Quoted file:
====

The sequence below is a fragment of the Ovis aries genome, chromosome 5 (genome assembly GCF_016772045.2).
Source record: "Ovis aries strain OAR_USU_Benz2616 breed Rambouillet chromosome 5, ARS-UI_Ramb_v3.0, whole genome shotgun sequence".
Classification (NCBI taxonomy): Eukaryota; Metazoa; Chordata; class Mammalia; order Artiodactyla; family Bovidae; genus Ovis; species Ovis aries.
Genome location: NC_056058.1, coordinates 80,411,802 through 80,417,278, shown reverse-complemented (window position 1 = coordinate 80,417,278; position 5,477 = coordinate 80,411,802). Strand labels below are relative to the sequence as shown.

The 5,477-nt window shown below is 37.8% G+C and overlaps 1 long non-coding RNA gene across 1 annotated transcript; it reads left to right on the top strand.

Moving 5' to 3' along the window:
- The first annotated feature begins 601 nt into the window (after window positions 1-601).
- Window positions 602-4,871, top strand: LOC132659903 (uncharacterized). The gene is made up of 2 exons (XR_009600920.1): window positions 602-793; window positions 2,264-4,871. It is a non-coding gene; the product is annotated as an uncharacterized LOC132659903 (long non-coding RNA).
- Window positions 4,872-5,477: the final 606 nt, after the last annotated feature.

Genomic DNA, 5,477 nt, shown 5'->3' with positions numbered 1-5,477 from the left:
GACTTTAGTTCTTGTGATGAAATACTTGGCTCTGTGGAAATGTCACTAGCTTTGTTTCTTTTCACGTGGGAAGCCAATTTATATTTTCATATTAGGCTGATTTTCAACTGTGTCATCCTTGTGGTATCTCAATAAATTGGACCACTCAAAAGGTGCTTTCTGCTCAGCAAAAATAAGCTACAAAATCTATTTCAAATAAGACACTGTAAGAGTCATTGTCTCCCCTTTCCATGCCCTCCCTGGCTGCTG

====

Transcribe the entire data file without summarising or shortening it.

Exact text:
The sequence below is a fragment of the Ovis aries genome, chromosome 5 (genome assembly GCF_016772045.2).
Source record: "Ovis aries strain OAR_USU_Benz2616 breed Rambouillet chromosome 5, ARS-UI_Ramb_v3.0, whole genome shotgun sequence".
Classification (NCBI taxonomy): Eukaryota; Metazoa; Chordata; class Mammalia; order Artiodactyla; family Bovidae; genus Ovis; species Ovis aries.
Genome location: NC_056058.1, coordinates 80,411,802 through 80,417,278, shown reverse-complemented (window position 1 = coordinate 80,417,278; position 5,477 = coordinate 80,411,802). Strand labels below are relative to the sequence as shown.

The 5,477-nt window shown below is 37.8% G+C and overlaps 1 long non-coding RNA gene across 1 annotated transcript; it reads left to right on the top strand.

Moving 5' to 3' along the window:
- The first annotated feature begins 601 nt into the window (after window positions 1-601).
- Window positions 602-4,871, top strand: LOC132659903 (uncharacterized). The gene is made up of 2 exons (XR_009600920.1): window positions 602-793; window positions 2,264-4,871. It is a non-coding gene; the product is annotated as an uncharacterized LOC132659903 (long non-coding RNA).
- Window positions 4,872-5,477: the final 606 nt, after the last annotated feature.

Genomic DNA, 5,477 nt, shown 5'->3' with positions numbered 1-5,477 from the left:
GACTTTAGTTCTTGTGATGAAATACTTGGCTCTGTGGAAATGTCACTAGCTTTGTTTCTTTTCACGTGGGAAGCCAATTTATATTTTCATATTAGGCTGATTTTCAACTGTGTCATCCTTGTGGTATCTCAATAAATTGGACCACTCAAAAGGTGCTTTCTGCTCAGCAAAAATAAGCTACAAAATCTATTTCAAATAAGACACTGTAAGAGTCATTGTCTCCCCTTTCCATGCCCTCCCTGGCTGCTG